Some 150 years ago, Charlie Goodnight came up with the idea for a chuckwagon when he retrofitted an Army Studebaker to be used as a moving field kitchen to keep cowboys fed during cattle drives. We bet he’d be tickled to know that, more than a century later, his invention was still being put to good use—filling up bellies of hungry cowboys with delicious grub.
In effort to preserve this iconic tradition from the cattle drive era, the American Chuckwagon Association hosts chuckwagon cook-off competitions, where wagons are judged on the quality of their meals and the authenticity of their setup.
We caught up with Ronnie Sexton, the current president of the association, at the fourth annual Cinch Timed Event Championship Chuckwagon Cook-off at the storied Lazy E Arena in Guthrie, Okla. He explains, “If we don’t try to keep the wagons restored and educate the public through events, one of these days, that part of history is just going to disappear forever.”
The American Chuckwagon Association boasts 400 members from 31 states, and its sanctioned events send winners to the Championship Cook-off—the inaugural championship will take place this year in Fredericksburg, Texas, March 30–April 1.
At the CTEC Chuckwagon Cook-Off, 11 wagons from all over the country are competing for the honor. On Saturday, they’ll be serving up breakfast and lunch—a delicious, mouth-watering plate (or plates!) of chicken-fried steak, biscuits, beans, and cobbler (get tickets here).
Sexton admits the tasty grub they serve up is not quite what cowboys on the trail would have enjoyed.
“They’d eat anything that could be cooked,” he says. “Sometimes that meant tortillas, javelina, and beans. Sometimes it was hard biscuits for breakfast, hard biscuits for lunch, and hard biscuits for dinner. And they’d eat it without complaint, because he who complained just might find himself in the position of being the outfit’s next cook!”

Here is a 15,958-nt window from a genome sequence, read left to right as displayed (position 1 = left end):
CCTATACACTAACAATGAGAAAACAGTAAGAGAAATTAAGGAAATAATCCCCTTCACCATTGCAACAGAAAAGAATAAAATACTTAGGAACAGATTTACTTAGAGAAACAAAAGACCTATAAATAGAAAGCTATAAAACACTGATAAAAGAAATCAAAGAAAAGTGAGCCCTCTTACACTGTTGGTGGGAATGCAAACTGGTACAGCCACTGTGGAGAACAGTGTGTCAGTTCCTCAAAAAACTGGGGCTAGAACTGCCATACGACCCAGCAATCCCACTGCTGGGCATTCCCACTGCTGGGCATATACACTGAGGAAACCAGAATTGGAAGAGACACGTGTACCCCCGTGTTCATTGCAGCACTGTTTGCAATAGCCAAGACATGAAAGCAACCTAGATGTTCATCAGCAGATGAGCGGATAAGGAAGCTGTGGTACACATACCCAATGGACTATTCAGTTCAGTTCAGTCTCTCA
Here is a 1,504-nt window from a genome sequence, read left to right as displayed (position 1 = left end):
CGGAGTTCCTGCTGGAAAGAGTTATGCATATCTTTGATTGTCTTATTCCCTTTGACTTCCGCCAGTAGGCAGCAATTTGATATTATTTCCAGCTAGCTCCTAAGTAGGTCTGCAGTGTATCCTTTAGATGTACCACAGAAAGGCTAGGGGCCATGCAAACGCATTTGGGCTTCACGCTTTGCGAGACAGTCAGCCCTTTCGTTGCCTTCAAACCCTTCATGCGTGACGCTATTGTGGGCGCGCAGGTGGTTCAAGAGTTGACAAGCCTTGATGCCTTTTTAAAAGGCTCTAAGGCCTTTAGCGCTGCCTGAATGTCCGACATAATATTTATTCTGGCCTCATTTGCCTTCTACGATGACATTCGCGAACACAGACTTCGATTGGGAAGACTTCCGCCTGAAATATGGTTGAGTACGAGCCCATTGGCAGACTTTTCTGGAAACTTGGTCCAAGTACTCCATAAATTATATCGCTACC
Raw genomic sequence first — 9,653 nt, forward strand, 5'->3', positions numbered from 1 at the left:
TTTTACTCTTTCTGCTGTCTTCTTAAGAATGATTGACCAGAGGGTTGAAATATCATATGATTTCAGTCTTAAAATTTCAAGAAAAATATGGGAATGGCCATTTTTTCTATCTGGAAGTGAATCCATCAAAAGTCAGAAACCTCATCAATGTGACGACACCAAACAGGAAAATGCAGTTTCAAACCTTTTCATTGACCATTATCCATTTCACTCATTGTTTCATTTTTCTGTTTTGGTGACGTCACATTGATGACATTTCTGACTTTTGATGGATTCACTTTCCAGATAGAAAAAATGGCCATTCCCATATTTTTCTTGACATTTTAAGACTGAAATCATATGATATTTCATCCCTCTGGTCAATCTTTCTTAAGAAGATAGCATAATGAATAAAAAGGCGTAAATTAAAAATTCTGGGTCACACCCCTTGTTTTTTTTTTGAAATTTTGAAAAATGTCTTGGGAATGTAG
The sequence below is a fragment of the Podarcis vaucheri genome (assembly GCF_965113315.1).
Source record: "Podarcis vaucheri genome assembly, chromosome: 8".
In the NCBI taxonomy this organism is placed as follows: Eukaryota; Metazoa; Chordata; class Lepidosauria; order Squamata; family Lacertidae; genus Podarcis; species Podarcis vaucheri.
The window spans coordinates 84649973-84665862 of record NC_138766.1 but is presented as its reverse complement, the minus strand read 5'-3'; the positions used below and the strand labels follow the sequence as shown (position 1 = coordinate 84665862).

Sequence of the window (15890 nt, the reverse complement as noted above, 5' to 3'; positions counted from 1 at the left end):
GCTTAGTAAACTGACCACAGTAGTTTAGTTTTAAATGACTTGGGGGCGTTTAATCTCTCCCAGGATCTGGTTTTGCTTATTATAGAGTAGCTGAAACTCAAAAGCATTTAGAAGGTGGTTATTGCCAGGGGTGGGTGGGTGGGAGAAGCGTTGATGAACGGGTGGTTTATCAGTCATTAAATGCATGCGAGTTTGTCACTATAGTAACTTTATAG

Another difference between then and now is the attitude of the chuckwagon cooks. Historically, cookie had a reputation as being surly. After all, says Sexton, he was up by 4 a.m. to start a fire and have food prepared for the night watch coming in, and then he had to pack up the wagon, get it moved around the herd, and set up camp again—all before dark
And on top of those duties, he was often the doctor and mechanic as well.
“He earned the right to have that attitude!” says Sexton.
In contrast, all the chuckwagon cooks at the CTEC Cook-Off are incredibly friendly and helpful. It’s obvious they love what they do, and are happy to share their passion. It’s impossible to walk away from the wagons without being full of both good food and good stories.
Only a short walk away from where history is being preserved, history is being made, as today’s top cowboys compete for the title of the CINCH Timed Event World Champion.
“The Lazy E is a perfect venue to host the cook-off,” says Sexton. “Where else can you find a venue like this? Here, we have elite cooks, and there are sure enough some elite people in the arena. We have the current cowboys and the old ones, all right here.”